Are you the kind of person that starts checking and using your phone the minute you wake up? Is it truly us that are staring at our phones, or is it in fact our devices that are staring at us? Are we mere passive receivers of information, or do we have the power to choose the information we want to see? In the face of omnipresent yet ever-changing information, and news that is loud, noisy, and whose authenticity is hard to verify, do our brains have enough ‘storage room’ to absorb them and make the right judgment call?
True or False? -A question difficult to answer in the post-truth era
In the era of digital globalization, receiving fragmented information and overwhelming news has already become part of our everyday life. In the chaotic sea of information, where online news is constantly being generated, we can always find “evidence” to support both sides of any argument. However, too often we choose to fall in line with our established beliefs. We spend long hours on our phones, yet we can’t find the time to do fact-checks. This phenomenon signifies the fact that we are now facing the challenges of the “post-truth” era, where compared to verified facts, information that evokes subjective emotions and links with personal beliefs has a stronger impact on public opinion. In fact, fake news that stimulates emotions and serves specific ideologies sometimes spreads even faster than news that has undergone verification.
Viral Disinformation Online Infiltrates into the Actual World
Although fake news and disinformation is not a social phenomenon attributable only to contemporary times, the rise of online platforms and social media has no doubt accelerated and expanded the transmission and reach of fake news, making information itself a kind of political weapon. In 2016, prior to the US presidential election, Edgar Maddison Welch fired a gun in a pizzeria after falling for the “Pizzagate” conspiracy, believing the pizzeria to be a front for a child sexual abuse ring. In 2018, the director-general of the Osaka branch of the Taipei Economic and Cultural Office committed suicide, which was believed to be linked to the public pressure in the wake of fake news attributable to political tensions between China and Taiwan. However, if we only ever read the news, we might never know the real cause. These incidents clearly made us realize how fake news on the internet can infiltrate into our day-to-day lives.
Information Control and Filter Bubble/Echo Chamber under Internet Society and Global Capitalism
However, who exactly is producing and disseminating information? And who controls the communication channels on which information flows? When we browse social media, all the posts we see are the result of filtering algorithms, making it so that we are easily subject to information we have seen before and fall into our own comfort zone or filter bubble/echo chamber. Without us noticing, our likes and the content of our posts are recorded by computers, becoming useful consumer preference data for targeted advertisement push notifications. Furthermore, people with bad intentions could also make use of this data to send customized fake news to target audiences.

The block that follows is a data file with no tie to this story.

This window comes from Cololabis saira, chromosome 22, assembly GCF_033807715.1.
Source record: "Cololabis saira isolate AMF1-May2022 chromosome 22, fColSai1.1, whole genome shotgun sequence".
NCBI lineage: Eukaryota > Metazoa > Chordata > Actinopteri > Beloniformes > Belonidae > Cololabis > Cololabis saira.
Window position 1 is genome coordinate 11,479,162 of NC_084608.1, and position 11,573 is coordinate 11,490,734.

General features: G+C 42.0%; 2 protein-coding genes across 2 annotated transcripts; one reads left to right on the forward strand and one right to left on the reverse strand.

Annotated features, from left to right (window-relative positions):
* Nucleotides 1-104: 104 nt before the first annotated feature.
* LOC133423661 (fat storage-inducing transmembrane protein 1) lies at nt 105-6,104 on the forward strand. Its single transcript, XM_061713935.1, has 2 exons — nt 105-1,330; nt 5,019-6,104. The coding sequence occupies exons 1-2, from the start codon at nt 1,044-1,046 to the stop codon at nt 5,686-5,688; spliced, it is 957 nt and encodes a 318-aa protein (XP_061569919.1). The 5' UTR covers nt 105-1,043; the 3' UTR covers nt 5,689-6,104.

Fragmented Truth: when fake information has long thought to be true, the line between the two begins to blur
In the online world, every person can extract pieces of information from different sources, rearrange them, add exaggeration and embellishment, repackage them into a seemingly compete truth and send it back out. The truths we hold are possibly the deliberate product of platform algorithms, big data and AI computing, or have been shaped by political parties or corporates through platforms. The mechanisms of producing these “truths” include a variety of digital technology structures and information modules of computers and machines, behind which lie capitalist competitions of power between different interest groups, often embedded in political wrestling of global capitalism. Beneath all these layers of wrap, is it possible for us to really know the absolute, objective truth? Or perhaps, there is no such thing as “the Truth”?
The Power of Revolt: Fake it Real
In 2022, Digital Art Festival Taipei—Fake it Real is exhibiting works that explore the processes of “information dissemination” and “production of truth” on the internet in a globalized, capitalist society. The works demonstrate acute understanding of and deep reflection about this society, tackling the following topics: the uncovering of the production of fake news, the creation of self-made fake news, the criticism of the relationship between digital tools and their effects on information reception and storage, and the creation of alternative algorithms different from that of existing social media. The exhibition attempts to resist against the current information structure and discover a new way to face the torrent of information.